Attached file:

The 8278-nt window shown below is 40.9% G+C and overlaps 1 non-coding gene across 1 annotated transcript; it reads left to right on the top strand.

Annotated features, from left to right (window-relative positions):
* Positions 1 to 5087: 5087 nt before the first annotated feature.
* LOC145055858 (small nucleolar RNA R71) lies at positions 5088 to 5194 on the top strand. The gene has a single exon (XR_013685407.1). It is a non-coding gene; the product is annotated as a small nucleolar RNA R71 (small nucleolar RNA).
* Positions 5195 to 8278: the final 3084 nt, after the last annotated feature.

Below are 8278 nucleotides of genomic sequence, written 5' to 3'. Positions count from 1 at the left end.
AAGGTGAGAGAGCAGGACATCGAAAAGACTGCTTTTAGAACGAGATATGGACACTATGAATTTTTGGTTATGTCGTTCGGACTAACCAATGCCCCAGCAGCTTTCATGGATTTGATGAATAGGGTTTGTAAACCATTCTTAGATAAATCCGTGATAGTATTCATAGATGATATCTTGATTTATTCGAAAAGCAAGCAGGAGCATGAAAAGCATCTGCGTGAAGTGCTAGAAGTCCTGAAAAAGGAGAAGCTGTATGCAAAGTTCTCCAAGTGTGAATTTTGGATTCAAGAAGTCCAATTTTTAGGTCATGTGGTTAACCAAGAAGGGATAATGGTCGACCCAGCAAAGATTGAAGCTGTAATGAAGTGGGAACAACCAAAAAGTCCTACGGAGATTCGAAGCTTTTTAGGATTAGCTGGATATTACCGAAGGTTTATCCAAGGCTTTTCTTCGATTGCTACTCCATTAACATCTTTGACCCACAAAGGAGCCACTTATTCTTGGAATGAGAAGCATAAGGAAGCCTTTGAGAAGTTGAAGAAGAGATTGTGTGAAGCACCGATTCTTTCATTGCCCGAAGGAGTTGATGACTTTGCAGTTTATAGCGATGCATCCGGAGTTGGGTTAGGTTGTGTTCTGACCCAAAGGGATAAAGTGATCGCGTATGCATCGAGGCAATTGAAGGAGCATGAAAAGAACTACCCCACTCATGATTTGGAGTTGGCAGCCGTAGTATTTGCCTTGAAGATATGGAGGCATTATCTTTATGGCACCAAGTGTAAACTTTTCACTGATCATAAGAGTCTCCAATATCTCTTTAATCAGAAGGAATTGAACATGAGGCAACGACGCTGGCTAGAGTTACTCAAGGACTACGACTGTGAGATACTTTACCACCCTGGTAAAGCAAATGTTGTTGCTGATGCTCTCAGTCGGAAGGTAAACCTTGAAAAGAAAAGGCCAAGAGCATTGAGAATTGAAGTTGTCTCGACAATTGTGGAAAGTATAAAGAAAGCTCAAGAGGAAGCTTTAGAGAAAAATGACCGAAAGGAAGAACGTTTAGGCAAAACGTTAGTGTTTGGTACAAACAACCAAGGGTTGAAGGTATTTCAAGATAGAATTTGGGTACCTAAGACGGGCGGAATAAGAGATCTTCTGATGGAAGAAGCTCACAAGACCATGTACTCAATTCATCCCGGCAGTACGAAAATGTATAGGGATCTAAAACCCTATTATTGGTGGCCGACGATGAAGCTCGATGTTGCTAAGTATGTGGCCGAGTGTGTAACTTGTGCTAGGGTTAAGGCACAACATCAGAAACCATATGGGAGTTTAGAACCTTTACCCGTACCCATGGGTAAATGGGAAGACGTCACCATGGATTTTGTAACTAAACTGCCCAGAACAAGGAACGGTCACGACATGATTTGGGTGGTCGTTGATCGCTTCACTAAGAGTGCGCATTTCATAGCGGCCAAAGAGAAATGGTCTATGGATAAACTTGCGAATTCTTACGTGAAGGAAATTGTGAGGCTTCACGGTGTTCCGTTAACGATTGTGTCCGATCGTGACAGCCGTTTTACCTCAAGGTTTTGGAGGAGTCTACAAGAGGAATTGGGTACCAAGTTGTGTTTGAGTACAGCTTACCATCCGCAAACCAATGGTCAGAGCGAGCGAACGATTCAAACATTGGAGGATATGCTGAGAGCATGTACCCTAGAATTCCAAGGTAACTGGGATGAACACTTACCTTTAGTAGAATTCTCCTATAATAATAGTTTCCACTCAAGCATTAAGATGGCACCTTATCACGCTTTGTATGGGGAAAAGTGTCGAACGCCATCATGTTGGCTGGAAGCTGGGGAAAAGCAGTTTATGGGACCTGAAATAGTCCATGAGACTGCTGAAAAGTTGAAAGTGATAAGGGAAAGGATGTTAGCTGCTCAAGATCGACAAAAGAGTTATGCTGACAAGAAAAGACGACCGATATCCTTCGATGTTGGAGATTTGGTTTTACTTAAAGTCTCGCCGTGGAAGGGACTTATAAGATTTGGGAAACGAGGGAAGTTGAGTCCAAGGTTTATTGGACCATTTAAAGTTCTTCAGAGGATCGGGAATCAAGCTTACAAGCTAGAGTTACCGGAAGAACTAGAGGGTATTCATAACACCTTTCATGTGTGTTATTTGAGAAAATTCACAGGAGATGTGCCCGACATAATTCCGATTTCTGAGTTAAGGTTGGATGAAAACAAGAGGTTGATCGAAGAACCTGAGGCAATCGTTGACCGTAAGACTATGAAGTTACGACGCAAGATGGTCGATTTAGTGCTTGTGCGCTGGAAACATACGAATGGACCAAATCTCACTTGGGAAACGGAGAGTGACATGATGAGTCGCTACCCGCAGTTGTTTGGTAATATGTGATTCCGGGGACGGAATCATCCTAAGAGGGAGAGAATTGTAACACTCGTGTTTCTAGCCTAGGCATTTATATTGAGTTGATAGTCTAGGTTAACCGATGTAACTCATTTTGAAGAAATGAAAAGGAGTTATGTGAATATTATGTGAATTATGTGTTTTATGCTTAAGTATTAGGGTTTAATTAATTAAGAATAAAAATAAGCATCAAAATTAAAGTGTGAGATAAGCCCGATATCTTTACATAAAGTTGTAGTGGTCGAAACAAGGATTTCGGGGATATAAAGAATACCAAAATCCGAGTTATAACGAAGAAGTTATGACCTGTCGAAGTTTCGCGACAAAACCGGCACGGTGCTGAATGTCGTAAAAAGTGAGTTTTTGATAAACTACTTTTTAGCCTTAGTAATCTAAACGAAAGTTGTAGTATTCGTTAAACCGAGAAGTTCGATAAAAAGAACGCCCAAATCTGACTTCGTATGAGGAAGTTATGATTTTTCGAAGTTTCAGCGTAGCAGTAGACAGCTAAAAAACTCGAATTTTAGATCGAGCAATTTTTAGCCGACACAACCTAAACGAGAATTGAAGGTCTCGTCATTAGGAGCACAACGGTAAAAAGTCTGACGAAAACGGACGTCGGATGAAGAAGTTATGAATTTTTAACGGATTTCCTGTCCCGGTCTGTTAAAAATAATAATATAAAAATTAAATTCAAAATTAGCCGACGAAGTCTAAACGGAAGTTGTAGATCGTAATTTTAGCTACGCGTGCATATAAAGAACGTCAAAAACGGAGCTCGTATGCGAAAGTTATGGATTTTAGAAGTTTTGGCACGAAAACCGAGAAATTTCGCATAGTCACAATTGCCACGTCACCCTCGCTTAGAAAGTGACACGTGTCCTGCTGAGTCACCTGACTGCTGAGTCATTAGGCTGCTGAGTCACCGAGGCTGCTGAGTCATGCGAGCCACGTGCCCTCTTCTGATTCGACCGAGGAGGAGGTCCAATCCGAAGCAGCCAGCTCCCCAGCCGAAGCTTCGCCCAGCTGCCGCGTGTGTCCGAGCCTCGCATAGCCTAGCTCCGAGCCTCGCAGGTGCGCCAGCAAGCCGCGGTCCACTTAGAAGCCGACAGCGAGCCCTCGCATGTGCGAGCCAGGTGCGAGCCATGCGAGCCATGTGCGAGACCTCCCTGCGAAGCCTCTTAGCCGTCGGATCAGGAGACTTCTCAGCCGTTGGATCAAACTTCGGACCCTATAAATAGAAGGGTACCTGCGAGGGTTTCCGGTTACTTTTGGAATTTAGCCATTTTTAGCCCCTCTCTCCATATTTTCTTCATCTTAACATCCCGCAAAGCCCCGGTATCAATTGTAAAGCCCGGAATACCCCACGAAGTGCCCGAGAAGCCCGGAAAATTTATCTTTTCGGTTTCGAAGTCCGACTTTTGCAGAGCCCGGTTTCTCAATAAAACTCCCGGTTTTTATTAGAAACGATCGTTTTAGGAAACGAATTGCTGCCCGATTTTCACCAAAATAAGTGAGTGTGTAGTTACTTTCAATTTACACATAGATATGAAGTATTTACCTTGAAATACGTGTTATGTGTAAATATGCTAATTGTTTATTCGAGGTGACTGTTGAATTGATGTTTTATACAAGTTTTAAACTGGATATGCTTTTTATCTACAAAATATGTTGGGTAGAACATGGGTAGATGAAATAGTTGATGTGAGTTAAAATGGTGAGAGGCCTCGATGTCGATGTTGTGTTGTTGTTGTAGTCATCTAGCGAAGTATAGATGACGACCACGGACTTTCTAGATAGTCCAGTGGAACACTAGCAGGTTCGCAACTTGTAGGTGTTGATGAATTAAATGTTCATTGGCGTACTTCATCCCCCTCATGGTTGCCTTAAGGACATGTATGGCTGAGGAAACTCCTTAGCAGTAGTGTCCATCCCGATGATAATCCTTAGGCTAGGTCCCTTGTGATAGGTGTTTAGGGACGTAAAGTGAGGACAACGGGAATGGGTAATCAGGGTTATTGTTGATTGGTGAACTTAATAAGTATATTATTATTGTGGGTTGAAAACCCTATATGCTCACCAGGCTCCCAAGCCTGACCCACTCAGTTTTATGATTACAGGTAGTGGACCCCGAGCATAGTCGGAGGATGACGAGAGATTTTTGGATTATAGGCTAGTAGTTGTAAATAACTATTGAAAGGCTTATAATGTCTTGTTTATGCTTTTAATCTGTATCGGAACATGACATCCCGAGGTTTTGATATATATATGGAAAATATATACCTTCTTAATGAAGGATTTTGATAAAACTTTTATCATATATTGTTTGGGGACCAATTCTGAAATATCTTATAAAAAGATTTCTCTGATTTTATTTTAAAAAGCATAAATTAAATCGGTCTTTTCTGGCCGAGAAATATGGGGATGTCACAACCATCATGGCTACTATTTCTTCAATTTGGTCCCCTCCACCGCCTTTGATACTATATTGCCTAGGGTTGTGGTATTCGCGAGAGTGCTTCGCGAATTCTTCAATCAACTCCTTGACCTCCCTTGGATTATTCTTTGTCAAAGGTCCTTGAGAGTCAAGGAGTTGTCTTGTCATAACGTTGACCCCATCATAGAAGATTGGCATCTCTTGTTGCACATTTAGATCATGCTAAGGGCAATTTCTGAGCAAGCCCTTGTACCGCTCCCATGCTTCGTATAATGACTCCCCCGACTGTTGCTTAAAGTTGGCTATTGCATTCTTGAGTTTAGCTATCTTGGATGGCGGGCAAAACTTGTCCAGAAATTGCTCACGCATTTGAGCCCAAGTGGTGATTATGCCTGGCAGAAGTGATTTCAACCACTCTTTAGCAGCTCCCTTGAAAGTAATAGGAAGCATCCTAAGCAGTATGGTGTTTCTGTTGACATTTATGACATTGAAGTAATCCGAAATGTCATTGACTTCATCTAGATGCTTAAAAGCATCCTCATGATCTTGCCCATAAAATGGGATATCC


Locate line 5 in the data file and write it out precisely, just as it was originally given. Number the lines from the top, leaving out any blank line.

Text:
* Positions 5195 to 8278: the final 3084 nt, after the last annotated feature.